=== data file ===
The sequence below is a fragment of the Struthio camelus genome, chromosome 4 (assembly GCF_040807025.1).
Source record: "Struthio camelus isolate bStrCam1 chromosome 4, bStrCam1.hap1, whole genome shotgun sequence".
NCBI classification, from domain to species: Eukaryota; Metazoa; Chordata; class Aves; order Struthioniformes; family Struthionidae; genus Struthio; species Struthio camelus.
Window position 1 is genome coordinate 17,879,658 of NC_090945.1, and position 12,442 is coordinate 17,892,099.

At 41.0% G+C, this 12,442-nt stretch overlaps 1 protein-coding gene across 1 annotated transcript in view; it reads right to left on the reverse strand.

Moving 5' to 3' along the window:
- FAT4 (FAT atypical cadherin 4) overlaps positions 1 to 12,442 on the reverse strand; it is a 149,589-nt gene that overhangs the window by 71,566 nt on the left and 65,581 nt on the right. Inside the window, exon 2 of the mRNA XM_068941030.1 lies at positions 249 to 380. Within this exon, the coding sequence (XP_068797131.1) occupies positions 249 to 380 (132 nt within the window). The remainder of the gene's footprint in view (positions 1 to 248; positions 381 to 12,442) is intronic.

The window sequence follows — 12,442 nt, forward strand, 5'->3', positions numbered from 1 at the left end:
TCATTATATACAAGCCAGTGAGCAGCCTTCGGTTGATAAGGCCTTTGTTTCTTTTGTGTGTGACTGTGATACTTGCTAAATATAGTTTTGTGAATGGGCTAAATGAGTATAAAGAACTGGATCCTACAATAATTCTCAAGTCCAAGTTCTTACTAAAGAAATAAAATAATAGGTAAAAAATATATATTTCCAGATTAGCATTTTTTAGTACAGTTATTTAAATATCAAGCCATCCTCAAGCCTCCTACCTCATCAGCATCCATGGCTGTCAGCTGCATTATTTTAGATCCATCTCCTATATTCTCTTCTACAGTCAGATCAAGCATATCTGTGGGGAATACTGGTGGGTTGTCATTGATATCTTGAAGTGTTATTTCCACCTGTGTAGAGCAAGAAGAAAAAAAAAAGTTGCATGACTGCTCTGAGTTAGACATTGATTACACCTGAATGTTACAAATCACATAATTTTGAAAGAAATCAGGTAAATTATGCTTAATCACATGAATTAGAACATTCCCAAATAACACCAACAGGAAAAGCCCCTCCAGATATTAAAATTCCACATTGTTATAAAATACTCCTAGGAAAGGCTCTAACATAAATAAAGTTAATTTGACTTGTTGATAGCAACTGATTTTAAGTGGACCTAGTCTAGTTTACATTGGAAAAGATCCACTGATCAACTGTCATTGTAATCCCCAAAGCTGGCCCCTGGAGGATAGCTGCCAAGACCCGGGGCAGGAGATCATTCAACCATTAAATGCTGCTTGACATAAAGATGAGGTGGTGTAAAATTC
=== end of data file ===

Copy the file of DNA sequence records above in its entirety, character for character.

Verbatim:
The sequence below is a fragment of the Struthio camelus genome, chromosome 4 (assembly GCF_040807025.1).
Source record: "Struthio camelus isolate bStrCam1 chromosome 4, bStrCam1.hap1, whole genome shotgun sequence".
NCBI classification, from domain to species: Eukaryota; Metazoa; Chordata; class Aves; order Struthioniformes; family Struthionidae; genus Struthio; species Struthio camelus.
Window position 1 is genome coordinate 17,879,658 of NC_090945.1, and position 12,442 is coordinate 17,892,099.

At 41.0% G+C, this 12,442-nt stretch overlaps 1 protein-coding gene across 1 annotated transcript in view; it reads right to left on the reverse strand.

Moving 5' to 3' along the window:
- FAT4 (FAT atypical cadherin 4) overlaps positions 1 to 12,442 on the reverse strand; it is a 149,589-nt gene that overhangs the window by 71,566 nt on the left and 65,581 nt on the right. Inside the window, exon 2 of the mRNA XM_068941030.1 lies at positions 249 to 380. Within this exon, the coding sequence (XP_068797131.1) occupies positions 249 to 380 (132 nt within the window). The remainder of the gene's footprint in view (positions 1 to 248; positions 381 to 12,442) is intronic.

The window sequence follows — 12,442 nt, forward strand, 5'->3', positions numbered from 1 at the left end:
TCATTATATACAAGCCAGTGAGCAGCCTTCGGTTGATAAGGCCTTTGTTTCTTTTGTGTGTGACTGTGATACTTGCTAAATATAGTTTTGTGAATGGGCTAAATGAGTATAAAGAACTGGATCCTACAATAATTCTCAAGTCCAAGTTCTTACTAAAGAAATAAAATAATAGGTAAAAAATATATATTTCCAGATTAGCATTTTTTAGTACAGTTATTTAAATATCAAGCCATCCTCAAGCCTCCTACCTCATCAGCATCCATGGCTGTCAGCTGCATTATTTTAGATCCATCTCCTATATTCTCTTCTACAGTCAGATCAAGCATATCTGTGGGGAATACTGGTGGGTTGTCATTGATATCTTGAAGTGTTATTTCCACCTGTGTAGAGCAAGAAGAAAAAAAAAAGTTGCATGACTGCTCTGAGTTAGACATTGATTACACCTGAATGTTACAAATCACATAATTTTGAAAGAAATCAGGTAAATTATGCTTAATCACATGAATTAGAACATTCCCAAATAACACCAACAGGAAAAGCCCCTCCAGATATTAAAATTCCACATTGTTATAAAATACTCCTAGGAAAGGCTCTAACATAAATAAAGTTAATTTGACTTGTTGATAGCAACTGATTTTAAGTGGACCTAGTCTAGTTTACATTGGAAAAGATCCACTGATCAACTGTCATTGTAATCCCCAAAGCTGGCCCCTGGAGGATAGCTGCCAAGACCCGGGGCAGGAGATCATTCAACCATTAAATGCTGCTTGACATAAAGATGAGGTGGTGTAAAATTC